In 2015 the Royals stole 104 bases, while the Jays only stole 88 bases they actually scored more base running runs. The Jays were 5th in baseball with 10.2 BsR, Royals were actually 19th at -.4. It seems counter intuitive but BsR looks at not only how many bases you steal but how successful you were and how good the team was on the base path. The Jays were successful on 79.3% of their stolen base attempts. The Royals on the other hand were only successful on 75.4% of their attempts. This doesn't seem like much but actually makes a big difference. Additionally, while we often don't think of guys like Jose Bautista, Josh Donaldson, or Ryan Goins as speed demons we often forget who talented these guys are the bases. The Jays were one of the best teams in baseball about taking the extra base and moving first to third. The team was led by Kevin Pillar who was third in all of baseball with a BsR of 8.1. The loss of Revere could hurt the Jays but if Pompey wins the job then we can expect only a small reduction at best.
The numbers would suggest that, while the Royals base running usually gets credit for being one of the best in baseball, the Jays are actually a much better base running team. The team doesn't have flashy stolen base guys but it's a group of guys who are incredibly smart baserunners.
This has been one of the biggest reasons for the Royals turnaround. The bullpen over the last few seasons has been a source of pride in KC as guys like Greg Holland, Kelvin Herrera, and Wade Davis have all helped establish KC as one of the best bullpens in baseball. However, consider this, last year the Royals had one reliever (Wade Davis) who ranked in the top 30 relievers in terms of WAR. The Jays have three guys who placed on that same list (Roberto Osuna, Brett Cecil, and Drew Storen). The Royals bullpen last year posted a WAR of 5.0. The trio of Brett Cecil, Roberto Osuna, and Drew Storen combined for a total WAR of 3.8 last season. By the time you factor in Aaron Loup returning to LOOGY duties and the potential of Aaron Sanchez to have a full year in the bullpen it's not inconceivable to think the Jays bullpen this year could be just as good as the Royals' last year.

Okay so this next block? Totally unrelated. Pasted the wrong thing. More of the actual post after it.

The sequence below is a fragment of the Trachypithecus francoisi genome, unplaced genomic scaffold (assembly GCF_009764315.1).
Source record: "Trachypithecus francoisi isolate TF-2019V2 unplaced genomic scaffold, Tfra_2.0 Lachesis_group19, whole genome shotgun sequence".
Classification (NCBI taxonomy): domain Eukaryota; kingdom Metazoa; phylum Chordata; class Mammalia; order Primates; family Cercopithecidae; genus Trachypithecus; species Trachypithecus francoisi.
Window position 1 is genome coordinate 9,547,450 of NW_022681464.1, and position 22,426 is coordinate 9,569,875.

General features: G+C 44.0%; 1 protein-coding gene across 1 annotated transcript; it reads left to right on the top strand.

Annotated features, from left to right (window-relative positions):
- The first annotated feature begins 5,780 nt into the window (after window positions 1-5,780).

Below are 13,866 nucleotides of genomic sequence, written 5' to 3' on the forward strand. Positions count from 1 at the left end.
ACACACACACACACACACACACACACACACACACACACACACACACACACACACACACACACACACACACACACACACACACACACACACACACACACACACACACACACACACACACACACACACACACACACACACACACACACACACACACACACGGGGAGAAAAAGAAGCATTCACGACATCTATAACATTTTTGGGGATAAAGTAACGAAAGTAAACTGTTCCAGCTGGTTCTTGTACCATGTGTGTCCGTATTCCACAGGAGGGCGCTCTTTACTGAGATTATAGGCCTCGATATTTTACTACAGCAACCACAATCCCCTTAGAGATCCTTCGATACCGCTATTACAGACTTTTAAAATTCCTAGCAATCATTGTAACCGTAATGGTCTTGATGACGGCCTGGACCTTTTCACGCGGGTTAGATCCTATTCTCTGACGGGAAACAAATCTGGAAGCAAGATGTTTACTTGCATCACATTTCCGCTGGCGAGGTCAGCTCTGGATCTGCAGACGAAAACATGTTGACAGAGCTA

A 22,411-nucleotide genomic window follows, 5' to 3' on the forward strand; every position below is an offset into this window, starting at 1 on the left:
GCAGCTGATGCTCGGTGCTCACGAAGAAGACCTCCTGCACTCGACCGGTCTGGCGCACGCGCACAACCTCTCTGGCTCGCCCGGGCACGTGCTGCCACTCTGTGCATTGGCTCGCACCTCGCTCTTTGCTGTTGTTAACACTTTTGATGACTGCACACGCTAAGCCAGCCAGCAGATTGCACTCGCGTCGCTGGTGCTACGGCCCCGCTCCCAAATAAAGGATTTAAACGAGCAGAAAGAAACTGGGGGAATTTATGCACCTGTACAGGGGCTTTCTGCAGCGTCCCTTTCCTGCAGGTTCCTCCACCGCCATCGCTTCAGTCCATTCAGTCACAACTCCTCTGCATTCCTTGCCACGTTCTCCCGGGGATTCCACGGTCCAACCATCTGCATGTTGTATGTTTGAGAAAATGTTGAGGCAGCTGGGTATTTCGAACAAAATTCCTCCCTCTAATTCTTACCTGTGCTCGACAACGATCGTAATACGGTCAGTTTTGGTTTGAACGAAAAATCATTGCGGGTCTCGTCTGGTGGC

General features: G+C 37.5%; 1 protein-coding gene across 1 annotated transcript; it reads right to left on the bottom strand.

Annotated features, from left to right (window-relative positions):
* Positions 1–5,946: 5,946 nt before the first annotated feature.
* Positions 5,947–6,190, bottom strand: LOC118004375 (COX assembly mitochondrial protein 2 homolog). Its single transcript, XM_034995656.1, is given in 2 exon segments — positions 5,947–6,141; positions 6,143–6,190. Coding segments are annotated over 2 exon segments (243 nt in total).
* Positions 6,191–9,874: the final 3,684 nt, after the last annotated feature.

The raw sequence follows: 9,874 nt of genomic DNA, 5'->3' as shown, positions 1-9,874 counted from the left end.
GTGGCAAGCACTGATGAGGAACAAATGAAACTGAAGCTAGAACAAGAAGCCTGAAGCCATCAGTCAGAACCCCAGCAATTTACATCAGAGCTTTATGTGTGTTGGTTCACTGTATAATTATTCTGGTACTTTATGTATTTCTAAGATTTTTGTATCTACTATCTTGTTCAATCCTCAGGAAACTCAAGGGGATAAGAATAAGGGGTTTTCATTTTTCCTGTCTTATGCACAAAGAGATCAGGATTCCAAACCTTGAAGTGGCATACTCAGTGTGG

One of the surprising things about the Royals World Series win was how they did it with a poor rotation. The Royals starters combined for an ERA of 4.34 and a WAR of 8.4. This was 22nd in the league and showed how the Royals greatly struggled to receive production from the starters. The Blue Jays should have no problem receiving better production from their starters as RA Dickey, Marco Estrada, and JA Happ combined for a WAR of 7.1 last year, this doesn't even include Marcus Stroman who is expected to become a top stater this year. While the Jays will have to contend with the fact that they don't currently have a clear fifth starter it's safe to assume that somewhere in their group of candidates they can find someone who can deliver replacement level value.
Obviously, this isn't an exact science and it's nearly impossible to say that since this is what the Royals did last year that this is what is gonna work this year. But, this is a trend that is working in baseball right now. If I told you there's a team in the MLB who is just as good at running bases, playing defense, and pitching as the reigning champs it would be hard to pass on them. If I told you this same team also scored 127 runs more than any other team in baseball then it would be ridiculous to not make them this year's World Series favorite. The Jays have not only stolen the Royals blueprint for success, but they have built upon it in a way that could make the Jays the most dangerous team in baseball.